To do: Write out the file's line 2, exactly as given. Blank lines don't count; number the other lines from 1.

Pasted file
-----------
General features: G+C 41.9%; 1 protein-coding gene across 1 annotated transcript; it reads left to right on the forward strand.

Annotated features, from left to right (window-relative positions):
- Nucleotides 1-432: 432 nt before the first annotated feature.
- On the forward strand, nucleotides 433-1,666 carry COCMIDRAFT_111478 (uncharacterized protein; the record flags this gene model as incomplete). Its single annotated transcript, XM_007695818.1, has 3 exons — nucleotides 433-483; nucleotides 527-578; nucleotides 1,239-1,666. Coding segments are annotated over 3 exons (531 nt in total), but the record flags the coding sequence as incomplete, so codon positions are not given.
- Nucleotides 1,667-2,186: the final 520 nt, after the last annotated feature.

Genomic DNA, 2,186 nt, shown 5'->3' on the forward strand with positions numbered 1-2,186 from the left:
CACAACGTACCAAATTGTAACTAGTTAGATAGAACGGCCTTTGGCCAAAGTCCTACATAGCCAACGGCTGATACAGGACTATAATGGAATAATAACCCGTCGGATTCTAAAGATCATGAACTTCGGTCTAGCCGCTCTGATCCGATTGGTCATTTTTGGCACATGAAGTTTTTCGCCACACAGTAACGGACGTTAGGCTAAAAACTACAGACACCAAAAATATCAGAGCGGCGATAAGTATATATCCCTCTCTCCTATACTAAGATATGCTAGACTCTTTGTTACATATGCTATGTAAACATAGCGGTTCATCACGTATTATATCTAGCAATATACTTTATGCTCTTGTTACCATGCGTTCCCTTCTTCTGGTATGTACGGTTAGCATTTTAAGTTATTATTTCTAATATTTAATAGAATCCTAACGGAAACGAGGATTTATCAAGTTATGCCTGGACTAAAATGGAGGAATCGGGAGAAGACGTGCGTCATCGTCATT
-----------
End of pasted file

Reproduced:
Annotated features, from left to right (window-relative positions):